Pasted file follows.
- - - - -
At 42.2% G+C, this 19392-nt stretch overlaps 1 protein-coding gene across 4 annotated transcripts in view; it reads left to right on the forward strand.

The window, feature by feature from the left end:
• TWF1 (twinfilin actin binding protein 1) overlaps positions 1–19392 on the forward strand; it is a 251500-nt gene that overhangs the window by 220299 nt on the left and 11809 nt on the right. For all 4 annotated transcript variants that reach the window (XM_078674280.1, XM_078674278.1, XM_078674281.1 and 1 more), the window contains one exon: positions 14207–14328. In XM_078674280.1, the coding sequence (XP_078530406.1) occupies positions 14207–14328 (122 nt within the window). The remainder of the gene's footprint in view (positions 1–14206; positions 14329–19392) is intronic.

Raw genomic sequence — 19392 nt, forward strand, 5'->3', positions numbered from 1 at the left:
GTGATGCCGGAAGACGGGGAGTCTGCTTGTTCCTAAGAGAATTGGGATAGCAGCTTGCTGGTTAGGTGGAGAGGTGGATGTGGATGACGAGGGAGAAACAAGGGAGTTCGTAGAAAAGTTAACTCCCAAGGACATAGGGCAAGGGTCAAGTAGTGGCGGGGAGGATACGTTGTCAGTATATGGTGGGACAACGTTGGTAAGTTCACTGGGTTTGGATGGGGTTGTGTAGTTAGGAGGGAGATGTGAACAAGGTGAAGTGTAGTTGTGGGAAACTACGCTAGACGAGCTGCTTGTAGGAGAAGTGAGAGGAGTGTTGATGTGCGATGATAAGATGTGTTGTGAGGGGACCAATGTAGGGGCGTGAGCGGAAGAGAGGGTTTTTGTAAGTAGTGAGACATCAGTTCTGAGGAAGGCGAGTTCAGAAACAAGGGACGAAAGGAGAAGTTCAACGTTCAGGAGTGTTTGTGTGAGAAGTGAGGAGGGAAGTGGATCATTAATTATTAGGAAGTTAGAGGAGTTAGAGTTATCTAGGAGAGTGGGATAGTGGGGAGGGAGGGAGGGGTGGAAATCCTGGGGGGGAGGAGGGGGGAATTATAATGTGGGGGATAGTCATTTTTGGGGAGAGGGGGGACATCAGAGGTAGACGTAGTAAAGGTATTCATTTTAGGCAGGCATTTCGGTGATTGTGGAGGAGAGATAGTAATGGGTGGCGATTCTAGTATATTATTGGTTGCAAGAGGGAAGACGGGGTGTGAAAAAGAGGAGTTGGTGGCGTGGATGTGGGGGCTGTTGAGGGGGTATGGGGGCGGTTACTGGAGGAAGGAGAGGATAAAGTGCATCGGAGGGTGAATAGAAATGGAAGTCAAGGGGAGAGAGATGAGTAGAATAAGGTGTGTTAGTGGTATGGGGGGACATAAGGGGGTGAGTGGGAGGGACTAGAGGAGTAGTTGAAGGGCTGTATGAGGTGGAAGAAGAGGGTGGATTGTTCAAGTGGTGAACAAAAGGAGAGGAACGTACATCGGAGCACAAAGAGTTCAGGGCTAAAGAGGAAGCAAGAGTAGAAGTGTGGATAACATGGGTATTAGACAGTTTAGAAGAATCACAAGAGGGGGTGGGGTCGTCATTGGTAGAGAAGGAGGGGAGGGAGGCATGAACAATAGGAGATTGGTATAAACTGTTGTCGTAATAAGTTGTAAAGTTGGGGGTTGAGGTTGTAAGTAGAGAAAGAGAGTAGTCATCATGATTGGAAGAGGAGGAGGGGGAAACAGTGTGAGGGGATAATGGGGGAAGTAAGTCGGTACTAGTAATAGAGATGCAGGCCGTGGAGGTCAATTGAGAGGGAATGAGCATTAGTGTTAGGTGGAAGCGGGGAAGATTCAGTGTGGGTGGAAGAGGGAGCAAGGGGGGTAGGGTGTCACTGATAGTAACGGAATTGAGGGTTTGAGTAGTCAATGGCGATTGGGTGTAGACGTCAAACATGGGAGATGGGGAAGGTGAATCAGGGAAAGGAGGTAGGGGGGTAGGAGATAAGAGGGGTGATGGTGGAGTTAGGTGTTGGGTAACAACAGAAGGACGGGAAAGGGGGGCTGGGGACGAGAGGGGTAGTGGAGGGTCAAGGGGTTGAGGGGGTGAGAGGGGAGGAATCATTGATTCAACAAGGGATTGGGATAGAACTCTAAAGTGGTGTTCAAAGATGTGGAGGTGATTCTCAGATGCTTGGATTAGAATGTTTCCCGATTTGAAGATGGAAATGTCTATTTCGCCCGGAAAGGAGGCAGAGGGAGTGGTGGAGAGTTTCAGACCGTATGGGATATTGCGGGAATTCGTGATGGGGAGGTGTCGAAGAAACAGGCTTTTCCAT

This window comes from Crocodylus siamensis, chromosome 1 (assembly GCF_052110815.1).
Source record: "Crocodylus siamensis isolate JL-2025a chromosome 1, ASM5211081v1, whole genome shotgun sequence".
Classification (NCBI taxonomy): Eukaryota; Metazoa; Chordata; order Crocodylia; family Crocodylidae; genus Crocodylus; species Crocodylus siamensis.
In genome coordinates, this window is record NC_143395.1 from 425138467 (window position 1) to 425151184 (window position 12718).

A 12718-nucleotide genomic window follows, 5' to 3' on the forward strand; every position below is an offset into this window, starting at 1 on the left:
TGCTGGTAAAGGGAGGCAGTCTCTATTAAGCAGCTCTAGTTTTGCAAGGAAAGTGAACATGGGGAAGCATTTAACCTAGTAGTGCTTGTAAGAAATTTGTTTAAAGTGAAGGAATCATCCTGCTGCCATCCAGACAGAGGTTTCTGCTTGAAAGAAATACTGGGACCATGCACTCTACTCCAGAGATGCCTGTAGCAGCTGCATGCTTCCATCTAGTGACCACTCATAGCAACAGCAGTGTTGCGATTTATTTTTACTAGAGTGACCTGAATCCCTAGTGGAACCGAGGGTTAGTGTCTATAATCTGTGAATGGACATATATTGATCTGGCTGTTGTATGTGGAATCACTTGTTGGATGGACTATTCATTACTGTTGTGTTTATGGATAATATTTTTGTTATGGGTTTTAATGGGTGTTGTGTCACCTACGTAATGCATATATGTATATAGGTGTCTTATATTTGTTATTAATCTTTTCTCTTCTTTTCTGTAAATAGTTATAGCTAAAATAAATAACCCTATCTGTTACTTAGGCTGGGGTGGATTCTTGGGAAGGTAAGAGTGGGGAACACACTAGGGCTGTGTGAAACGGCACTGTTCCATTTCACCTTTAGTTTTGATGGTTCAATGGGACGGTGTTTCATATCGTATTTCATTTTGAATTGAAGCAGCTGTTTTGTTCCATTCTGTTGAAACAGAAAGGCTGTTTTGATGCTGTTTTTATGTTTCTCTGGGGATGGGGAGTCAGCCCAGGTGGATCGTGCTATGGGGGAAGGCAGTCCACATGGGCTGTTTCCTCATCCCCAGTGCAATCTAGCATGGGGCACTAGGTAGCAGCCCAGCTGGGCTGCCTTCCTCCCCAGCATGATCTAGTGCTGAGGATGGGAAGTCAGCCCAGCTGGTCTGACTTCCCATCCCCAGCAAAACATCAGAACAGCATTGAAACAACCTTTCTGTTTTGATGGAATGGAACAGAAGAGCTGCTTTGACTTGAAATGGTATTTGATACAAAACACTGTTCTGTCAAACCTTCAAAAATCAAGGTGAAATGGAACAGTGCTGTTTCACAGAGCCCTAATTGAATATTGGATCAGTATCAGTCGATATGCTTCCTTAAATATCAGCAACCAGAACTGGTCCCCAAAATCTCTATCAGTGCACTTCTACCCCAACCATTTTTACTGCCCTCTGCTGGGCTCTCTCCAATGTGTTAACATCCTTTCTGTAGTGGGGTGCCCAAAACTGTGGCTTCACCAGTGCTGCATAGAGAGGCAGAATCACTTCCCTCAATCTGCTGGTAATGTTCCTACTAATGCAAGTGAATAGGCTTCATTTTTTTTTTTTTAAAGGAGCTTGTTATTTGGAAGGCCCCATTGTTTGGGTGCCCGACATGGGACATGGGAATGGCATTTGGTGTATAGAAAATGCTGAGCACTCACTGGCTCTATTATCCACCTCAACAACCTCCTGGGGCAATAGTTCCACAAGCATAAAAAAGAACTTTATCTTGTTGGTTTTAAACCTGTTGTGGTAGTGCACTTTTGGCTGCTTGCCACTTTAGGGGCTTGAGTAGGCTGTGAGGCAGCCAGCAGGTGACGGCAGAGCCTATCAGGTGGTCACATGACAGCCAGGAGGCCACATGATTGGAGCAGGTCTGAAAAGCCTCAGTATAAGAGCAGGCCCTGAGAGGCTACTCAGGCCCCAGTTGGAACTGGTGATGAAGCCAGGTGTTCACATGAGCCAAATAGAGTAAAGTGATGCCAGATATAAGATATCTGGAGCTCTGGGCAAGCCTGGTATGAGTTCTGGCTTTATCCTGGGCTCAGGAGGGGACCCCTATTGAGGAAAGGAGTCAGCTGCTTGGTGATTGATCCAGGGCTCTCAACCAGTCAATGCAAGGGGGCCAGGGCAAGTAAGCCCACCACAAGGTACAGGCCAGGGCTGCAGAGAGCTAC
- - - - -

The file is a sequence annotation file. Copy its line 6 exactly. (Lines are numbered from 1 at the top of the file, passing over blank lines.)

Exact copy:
This window comes from Crocodylus siamensis, chromosome 1 (assembly GCF_052110815.1).